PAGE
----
Humanitarian groups warn rich countries are 'hoarding' COVID-19 vaccines

A shopper walks past a sign on the entrance to a pharmacy that reads "COVID-19 Vaccine Not Yet Available" in Burbank, Calif., on Tuesday. Photo by Jim Ruymen/UPI
A shopper walks past a sign on the entrance to a pharmacy that reads "COVID-19 Vaccine Not Yet Available" in Burbank, Calif., on Tuesday. Photo by Jim Ruymen/UPI | License Photo

Dec. 8 (UPI) -- As governments worldwide begin to secure COVID-19 vaccines and prepare to inoculate citizens against the coronavirus, international organizations warned Wednesday that poor countries will be left to fight the pandemic as the richer ones recover -- a breach, they say, of their human rights obligations.

The People's Vaccine Alliance, a coalition of health and humanitarian organizations, said the world's richest nations have "hoarded" vaccines and warn that unless the pharmaceutical industry and governments take action, only 10% of people living in nearly 70 poor nations will be vaccinated against the coronavirus by the end of 2021.


The coalition, which includes Amnesty International, Frontline AIDS, Global Justice Now and Oxfam, said an analysis of data shows that while dozens of nations wait for vials of vaccines, the world's richest countries have already secured enough doses to inoculate their populations nearly three times over.


"The hoarding of vaccines actively undermines global efforts to ensure that everyone, everywhere can be protected from COVID-19," Steve Cockburn, Amnesty International head of Economic and Social Justice, said in a statement.

"Rich countries have clear human rights obligations not only to refrain from actions that could harm access to vaccines elsewhere, but also to cooperate and provide assistance to countries that need it."

The data collected by science information and analytics company Airfinity shows that rich nations representing just 14% of the world's population have secured 53% of all the most promising vaccines, leaving 67 low- to lower middle-income countries to struggle with infections.

"No one should be blocked from getting a life-saving vaccine because of the country they live in or the amount of money in their pocket," said Anna Marriott, Oxfam's health policy manager. "But unless something changes dramatically, billions of people around the world will not receive a safe and effective vaccine for COVID-19 for years to come."

The announcement came as Britain is rolling out its inoculation effort, injecting its first residents with the Pfizer/BioNTech vaccine on Tuesday, and the U.S. Food and Drug Administration mulls emergency use of the Pfizer drug and one developed by Moderna.


The coalition said all doses by Moderna and 96% by Pfizer/BioNtech have already been secured by rich nations while AstraZeneca, which has partnered with Britain's University of Oxford, has pledged to provide 64% of doses it produces to developing nations -- but that will only cover, at most, less than 20% of the world's population.

Those three companies, the alliance said, have received more than $5 billion in public funding for the effort.

"By buying up the vast majority of the world's vaccine supply, rich countries are in breach of their human rights obligations," said Cockburn of Amnesty International. "Instead, by working with others to share knowledge and scale up supply, they could bring an end to the global COVID-19 crisis."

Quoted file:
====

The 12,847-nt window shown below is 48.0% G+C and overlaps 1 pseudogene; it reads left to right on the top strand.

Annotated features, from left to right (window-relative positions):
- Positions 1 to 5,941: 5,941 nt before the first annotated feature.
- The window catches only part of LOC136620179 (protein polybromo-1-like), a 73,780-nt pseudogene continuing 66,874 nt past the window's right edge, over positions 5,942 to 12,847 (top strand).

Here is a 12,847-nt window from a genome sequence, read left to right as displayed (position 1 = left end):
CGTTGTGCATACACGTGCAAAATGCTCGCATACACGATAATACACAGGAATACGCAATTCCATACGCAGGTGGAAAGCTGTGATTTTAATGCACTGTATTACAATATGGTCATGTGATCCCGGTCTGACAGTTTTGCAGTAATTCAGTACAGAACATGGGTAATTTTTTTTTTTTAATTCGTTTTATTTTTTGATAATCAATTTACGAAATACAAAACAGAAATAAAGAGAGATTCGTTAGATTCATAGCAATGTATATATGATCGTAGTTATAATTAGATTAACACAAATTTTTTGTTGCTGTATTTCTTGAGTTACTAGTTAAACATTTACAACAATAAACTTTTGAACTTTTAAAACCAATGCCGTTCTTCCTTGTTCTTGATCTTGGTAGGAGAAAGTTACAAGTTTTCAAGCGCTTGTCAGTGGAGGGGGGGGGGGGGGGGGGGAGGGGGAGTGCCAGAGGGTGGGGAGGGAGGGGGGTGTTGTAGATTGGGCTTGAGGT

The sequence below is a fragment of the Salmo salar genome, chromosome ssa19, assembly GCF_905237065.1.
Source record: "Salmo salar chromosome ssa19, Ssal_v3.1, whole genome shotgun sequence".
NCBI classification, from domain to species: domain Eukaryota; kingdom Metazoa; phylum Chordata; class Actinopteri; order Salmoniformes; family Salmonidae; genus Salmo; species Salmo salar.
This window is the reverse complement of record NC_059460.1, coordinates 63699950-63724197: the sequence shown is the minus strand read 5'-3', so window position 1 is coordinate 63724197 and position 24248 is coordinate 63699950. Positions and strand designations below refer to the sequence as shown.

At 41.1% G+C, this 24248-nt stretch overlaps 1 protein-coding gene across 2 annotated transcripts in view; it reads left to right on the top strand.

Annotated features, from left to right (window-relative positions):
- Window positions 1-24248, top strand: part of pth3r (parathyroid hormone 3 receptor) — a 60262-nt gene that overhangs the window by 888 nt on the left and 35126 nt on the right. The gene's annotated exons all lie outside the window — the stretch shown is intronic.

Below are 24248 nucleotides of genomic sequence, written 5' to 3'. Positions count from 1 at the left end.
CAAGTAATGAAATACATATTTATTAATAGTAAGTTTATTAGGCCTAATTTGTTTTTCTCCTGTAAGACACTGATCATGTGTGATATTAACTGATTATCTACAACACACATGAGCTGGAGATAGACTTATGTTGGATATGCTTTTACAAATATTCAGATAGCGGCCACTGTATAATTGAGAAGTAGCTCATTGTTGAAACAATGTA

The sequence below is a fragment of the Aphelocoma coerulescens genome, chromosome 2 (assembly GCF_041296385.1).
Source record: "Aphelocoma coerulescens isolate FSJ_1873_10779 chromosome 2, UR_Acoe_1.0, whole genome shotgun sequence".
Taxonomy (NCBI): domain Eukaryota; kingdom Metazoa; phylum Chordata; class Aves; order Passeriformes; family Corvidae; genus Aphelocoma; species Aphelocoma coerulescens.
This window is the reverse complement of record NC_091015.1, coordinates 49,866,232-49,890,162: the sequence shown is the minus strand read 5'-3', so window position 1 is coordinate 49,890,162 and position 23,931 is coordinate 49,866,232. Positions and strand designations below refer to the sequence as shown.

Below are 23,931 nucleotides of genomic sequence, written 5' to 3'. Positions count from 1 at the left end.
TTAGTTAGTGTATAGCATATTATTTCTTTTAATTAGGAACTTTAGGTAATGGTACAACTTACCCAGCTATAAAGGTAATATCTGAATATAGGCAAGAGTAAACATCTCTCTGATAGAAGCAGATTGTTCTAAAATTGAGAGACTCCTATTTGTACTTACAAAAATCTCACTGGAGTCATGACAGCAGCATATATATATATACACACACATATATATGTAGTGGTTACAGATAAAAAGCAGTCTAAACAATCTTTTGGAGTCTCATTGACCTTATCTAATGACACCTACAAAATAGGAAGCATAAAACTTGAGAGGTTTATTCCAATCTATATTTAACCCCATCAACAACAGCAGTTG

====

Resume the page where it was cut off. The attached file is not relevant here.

The World Health Organization has been calling on the international community to join its COVAX vaccine initiative since it launched in June with aims to manufacture and provide equitable access to safe and effective vaccines worldwide.

WHO officials have been warning against vaccine nationalism for months and last week, U.N. Secretary-General Antonio Guterres said the program still requires tens of billions of dollars from the international community.

While developed countries have gone directly to the pharmaceutical corporations to secure vaccines, the majority of developing nations have no choice but to share those in the COVAX pool, the People's Vaccine Alliance said, calling on the pharmaceutical industry to share their technology with the WHO program.


"We need to put pharmaceutical industry profit aside during this unprecedented pandemic, both to save humanity and the economy," said Lois Chingandu, director of Frontline AIDS.

On Tuesday, Doctors Without Borders called for a global approach to accessing vaccines, stating the pandemic will not end unless the cure is sold at cost.

"Right now, we're in a situation where the lion's share of the limited number of first doses have already been bought by a handful of countries, like the U.S. and U.K., as well as the EU, leaving very little for other countries in the short term," Dr. Sidney Wong, executive co-director of Doctors Without Borders' Access Campaign, said in a statement.

The international organization said that at a moment of such hope while countries prepare to inoculate their residents, it's disheartening to see the pharmaceutical industry reluctant to share crucial information to ensure affordable access to a vaccine.

Dana Gill, U.S. policy advisor for the Doctors Without Borders' Access Campaign, accused the pharmaceutical industry and governments of "shirking their responsibilities" to taxpayers.

"No company should be allowed to profiteer off the back of this pandemic," Gill said.

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